The gardens grow into the street
We’re holding the blossoms up high
Saying killers, let go
- Iron & Wine
Resurrect me like Christ, unconquerable
brown-skinned body unbroken by empire
returned in tenderness
from imperial brutality,
uncontained unbordered love
O death-dealing powers, where are your sting?
O bring to life all buried and unburied things.
On Easter Sunday, the Baptist church I attend is a riot of colour: silken banners and lights strung from the ceiling, packed pews and bouncing babies. Generally a t-shirt and jeans kind of church, people break out their florals and button-ups and lipstick for this service. This is my first year singing in the choir. I sway and swing and clap next to Earl, who comes to church only on Christmas Eve and Easter. Along with the shiny blue choir robes both of us wear, he has his long hair braided, a beaded crucifix, and giant fluffy Easter bunny ears. As I sing, I survey the congregation’s upturned faces, remembering the Easter when I returned to church, pulled by some divine stirring, an elemental magnetism deep in my gut. That Sunday, I sat in the back like so many exiled post-Christians, wore a leather jacket, and judged everyone. I felt the moment the music entered me. I looked up and saw the tapestry of Christ, the gentle brown face surrounded by flowers and children, and believed—not in any doctrine, or even in God—but that I could come back.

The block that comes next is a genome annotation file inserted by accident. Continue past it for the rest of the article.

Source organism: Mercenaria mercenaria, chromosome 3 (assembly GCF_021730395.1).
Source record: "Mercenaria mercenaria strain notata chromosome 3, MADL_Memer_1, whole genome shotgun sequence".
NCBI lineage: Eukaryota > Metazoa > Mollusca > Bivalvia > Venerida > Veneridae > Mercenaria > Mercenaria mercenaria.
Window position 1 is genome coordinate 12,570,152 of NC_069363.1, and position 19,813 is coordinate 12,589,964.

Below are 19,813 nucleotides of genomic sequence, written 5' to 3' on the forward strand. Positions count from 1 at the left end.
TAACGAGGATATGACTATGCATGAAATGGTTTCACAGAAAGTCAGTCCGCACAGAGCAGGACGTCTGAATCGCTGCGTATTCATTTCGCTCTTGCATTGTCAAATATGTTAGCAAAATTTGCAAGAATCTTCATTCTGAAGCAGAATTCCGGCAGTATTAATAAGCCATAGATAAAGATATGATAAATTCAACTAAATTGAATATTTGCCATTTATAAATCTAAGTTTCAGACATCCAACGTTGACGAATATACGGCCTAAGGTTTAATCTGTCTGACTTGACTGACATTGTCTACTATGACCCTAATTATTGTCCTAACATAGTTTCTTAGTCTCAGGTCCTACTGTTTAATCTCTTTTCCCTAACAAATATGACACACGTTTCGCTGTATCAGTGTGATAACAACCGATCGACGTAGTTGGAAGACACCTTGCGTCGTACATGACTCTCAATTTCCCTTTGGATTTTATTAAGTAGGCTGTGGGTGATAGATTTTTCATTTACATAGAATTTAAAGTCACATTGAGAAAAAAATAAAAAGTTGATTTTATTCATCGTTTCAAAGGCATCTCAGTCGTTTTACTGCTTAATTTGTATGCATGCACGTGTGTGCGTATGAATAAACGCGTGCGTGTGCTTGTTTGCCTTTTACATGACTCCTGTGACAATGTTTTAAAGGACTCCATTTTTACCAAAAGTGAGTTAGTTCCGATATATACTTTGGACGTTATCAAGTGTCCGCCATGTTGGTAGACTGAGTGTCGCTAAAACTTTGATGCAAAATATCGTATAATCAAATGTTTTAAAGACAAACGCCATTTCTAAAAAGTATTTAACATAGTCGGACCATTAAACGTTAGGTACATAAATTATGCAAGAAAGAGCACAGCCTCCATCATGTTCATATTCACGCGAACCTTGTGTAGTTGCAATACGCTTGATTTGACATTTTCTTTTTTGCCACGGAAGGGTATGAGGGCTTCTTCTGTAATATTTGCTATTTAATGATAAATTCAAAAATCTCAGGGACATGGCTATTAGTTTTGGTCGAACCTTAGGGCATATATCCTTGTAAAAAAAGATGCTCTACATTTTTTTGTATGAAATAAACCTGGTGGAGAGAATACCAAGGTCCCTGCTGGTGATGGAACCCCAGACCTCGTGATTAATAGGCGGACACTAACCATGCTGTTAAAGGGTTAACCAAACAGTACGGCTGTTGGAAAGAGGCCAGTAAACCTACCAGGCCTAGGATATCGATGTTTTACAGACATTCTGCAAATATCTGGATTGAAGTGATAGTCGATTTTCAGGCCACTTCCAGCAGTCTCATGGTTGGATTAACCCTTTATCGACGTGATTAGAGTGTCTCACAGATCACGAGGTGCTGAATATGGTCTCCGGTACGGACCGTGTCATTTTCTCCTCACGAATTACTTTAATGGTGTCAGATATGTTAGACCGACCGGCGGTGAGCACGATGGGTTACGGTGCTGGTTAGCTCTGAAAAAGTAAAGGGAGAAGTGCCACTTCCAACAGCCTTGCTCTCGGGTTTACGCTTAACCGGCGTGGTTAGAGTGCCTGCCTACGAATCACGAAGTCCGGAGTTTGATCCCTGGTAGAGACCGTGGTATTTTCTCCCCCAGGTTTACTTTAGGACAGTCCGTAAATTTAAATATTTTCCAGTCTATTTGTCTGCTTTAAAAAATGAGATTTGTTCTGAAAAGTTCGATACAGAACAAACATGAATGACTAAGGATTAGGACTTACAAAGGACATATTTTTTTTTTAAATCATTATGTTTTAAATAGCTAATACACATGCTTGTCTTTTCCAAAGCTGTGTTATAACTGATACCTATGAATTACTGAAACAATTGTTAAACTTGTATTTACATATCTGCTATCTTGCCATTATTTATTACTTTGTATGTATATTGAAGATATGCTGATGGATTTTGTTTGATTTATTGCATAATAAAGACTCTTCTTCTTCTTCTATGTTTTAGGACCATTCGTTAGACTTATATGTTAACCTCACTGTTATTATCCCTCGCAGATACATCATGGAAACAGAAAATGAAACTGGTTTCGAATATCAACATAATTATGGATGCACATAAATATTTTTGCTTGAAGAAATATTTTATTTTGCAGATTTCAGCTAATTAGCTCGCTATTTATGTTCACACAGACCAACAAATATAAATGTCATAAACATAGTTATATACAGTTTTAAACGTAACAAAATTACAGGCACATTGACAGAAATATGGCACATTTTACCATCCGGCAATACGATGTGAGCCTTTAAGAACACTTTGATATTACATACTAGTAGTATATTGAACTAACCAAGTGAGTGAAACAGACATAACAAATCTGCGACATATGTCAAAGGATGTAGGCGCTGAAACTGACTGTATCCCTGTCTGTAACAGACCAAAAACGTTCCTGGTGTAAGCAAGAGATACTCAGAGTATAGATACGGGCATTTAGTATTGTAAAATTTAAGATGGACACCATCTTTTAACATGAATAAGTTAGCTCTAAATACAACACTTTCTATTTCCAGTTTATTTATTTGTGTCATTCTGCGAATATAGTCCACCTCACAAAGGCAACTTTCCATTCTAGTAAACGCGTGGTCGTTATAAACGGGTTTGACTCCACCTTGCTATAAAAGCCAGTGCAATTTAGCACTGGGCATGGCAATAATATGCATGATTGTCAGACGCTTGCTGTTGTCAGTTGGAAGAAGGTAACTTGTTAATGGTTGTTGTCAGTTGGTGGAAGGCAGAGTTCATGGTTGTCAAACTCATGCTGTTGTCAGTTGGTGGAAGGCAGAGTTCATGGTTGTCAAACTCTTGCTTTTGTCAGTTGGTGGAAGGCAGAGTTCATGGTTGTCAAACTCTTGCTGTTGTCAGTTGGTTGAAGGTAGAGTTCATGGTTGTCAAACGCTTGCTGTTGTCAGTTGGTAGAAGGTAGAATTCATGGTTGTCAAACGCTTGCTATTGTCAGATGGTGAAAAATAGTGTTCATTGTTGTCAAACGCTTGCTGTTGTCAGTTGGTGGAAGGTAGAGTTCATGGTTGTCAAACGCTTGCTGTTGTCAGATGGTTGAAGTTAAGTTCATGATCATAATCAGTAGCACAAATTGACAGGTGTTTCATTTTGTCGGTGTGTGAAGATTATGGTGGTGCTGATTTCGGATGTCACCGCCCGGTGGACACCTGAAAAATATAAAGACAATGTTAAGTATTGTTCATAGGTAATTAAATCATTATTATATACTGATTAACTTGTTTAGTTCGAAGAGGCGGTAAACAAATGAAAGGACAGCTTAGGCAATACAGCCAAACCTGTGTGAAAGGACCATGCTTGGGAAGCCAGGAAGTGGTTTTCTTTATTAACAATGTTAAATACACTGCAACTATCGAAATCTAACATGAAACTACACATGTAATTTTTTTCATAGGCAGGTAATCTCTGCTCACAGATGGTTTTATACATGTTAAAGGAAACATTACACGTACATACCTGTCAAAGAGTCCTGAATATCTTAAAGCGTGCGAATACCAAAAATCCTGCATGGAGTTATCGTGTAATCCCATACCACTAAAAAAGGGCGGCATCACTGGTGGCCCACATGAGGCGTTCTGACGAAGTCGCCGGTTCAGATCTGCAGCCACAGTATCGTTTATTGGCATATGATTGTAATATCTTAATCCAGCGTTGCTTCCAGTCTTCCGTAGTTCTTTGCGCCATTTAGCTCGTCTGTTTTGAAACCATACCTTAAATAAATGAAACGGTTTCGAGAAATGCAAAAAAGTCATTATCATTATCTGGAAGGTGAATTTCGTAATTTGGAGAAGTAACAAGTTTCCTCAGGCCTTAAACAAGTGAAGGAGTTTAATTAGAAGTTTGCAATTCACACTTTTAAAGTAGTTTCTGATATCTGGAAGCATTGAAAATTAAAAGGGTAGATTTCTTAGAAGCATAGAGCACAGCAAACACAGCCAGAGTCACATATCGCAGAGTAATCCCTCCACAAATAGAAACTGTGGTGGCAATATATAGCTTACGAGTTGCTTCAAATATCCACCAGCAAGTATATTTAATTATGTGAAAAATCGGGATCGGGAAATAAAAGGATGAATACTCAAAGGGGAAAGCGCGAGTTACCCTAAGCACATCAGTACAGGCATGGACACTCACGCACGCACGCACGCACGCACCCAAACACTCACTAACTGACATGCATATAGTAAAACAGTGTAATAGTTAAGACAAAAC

One of my favourite practices on Easter Sunday is the greening of the cross. Volunteer congregants hand out fresh-cut flowers to all who want one when they enter the church. During the opening songs everyone processes up and places their flower somewhere on the cross’ greenery-wrapped silhouette, its stark wood beams transformed from an instrument of execution to symbol of abundant flourishing. As I watch the cross overflow with bright blooms, I wonder about the marvel of resurrection, about how different the world would look if we worked to plant its pervasive power in the dirt of new empires that, one day, too will fall. At some future Easter Sunday, will our descendants place flowers in vine-wrapped shotguns and tasers, electric chairs, sections of crumbling concrete and barbed wire, dismantled tanks swathed in green leaves and wildflowers?
To me, the power in the resurrection story isn’t that Christ overcame death of the body. After all, physical resurrection and transformation happen all around us, in wild forests and community gardens, in our own cells, and death is a natural process part of the universe, the naturally creative and regenerative world we inhabit. The power in the resurrection story is that Christ overcame systemic death—the death of disconnection, violence, and erasure wielded as weapon by the state, the oppressor, the occupier. That he returned to cook breakfast for his friends and blessed them with the liberating and life-giving breath of the Holy Spirit. That he comes back.
Resurrect me like the mushrooms,
drawing from death to give birth
from decay, dynamic renewal
from rooted collaboration, strength
O deep dark dirt steeped in miracles,
Do your resurrection work.
A few weeks before Easter, I found out I lost my housing. In the cool pastel evenings leading up to moving day, I stood out in the backyard garden, where I’d borne witness to so many signs of life: where tiny sunflower sprouts, planted by my friend Val in an egg carton and nurtured in her bathroom, grew to tower above our heads where we had picked plums from the tree and made velvety sweet plum wine; where I would come, covered in tired sweat after biking back from work, pick raspberries and water the vegetables with juice-stained palms. Last summer, my partner and I thrifted a wooden sign hand painted with the prayer of St. Francis and attached it to a garden stake. After the winter rain, all that was left from the “God, make me an instrument of thy peace” was the “God” and peeling flakes of gold.